Keep them away from possible sources of mould, such as your compost bin or moist air from air-conditioning vents.

If you need to take a break…

Ginger beer and Kefirs can be put in the refrigerator to slow their growth and then will take a week or so to get back to normal growth.  Milk kefir is more robust then water kefir. Kombucha and Jun can be put in a ‘hotel’ and will be just fine for several months. Mother of Vinegar will be fine for months. You should have a source of starter cultures at all times in hibernations in your fridge, this will save you losing your starter culture from contamination.

Keeping things clean

It is important to wash your bottles carefully before adding the culture. Don’t use steel strainers or utensils as a rule as the acidic nature of these cultures will corrode anything that is not stainless steel. Glass jars are best. Also keep culture materials away from general food use in case of contamination. Keeping some plastic utensils specifically for this purpose can be useful.

Checking for mold. On a daily basis, look for red / pink spots in your milk kefir or brown dis-colourisation on your kombucha. White tendrils are normal. If in doubt, chuck it out!!

Ramping things up

How do you get things growing faster? One way is to increase the temperature with an electric heating mat or home brew heat pad. These have a temperature thermostat to set around 20-25C. Cultures naturally work faster in summer than winter. Adding molasses can definitely speed up the rate of growth but it depends on the culture. I also use sticky thermometers to check my brewing temperature.



  1. Start small with one culture that takes your fancy. Keep in mind your favourite drinks. Tea drinkers may like kombucha more than kefir. If you like dairy products then try a milk kefir or cultured yoghurt. If you are a fan of carbonated drinks then kombucha or water kefir could suit you better.
  2. Invest in some jars and utensils specifically for your new hobby and wash them well. They don’t cost much but are a necessity for good brews. Consider buying an airlock for your jars.
  3. Read the instructions / requirements for your culture. Make sure you always have enough materials (specific sugar) at home to feed your culture for a week. Boil and filter some unchlorinated water and put it aside. Think about whether you can put your culture into hibernation when you want to go on holiday for a week. (Most will survive in the fridge if you feed them in advance of leaving).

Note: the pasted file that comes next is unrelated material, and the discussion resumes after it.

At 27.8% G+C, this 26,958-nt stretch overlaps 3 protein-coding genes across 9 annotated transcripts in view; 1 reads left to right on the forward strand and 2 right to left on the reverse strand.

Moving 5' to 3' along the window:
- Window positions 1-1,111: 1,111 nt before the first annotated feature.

4. Buy from a reliable source who can support you and answer your questions and is in the same country, preferably state.
  5. Take only small quantities at first. A teaspoon a day at first is sufficient to test it out. You may experience a ‘Herzheimer’ reaction when bad bacteria die in your body so easy does it!
  6. Always put some culture in the fridge as a backup. Split your culture into two jars once it gets too thick.
  7. Be careful to prevent contamination. If it looks suspect, don’t eat / drink it and throw it out. Change your jars frequently after straining your kefir to prevent mold growth. Find a reliable test kit (more on this later).
  8. Look for recipes and tips from others about cooking and alternative uses for your pets or in the garden.
  9. Remember that what suits your taste may not work for others. Don’t force anything on them as not everyone wants to be reminded they are eating or drinking bacteria / yeast.
  10. Always document what you are doing if you have any health concerns or are taking other medication. It will be useful later if you feel sick or want to check when you first tried something. Remember the compounds produced by these bacteria/yeast are biologically active!


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Read our other articles about How to make organic kombucha at home and How to build a mushroom terrarium

In an upcoming post, I will be talking about making your own natural cognitive enhancers.. known to some as nootropics… Perfect for banishing those baby brain moments we all have!!

Please comment below and let me know what you think about fermenting. Check out the Gut Healthy Fermentation page at Green Living Australia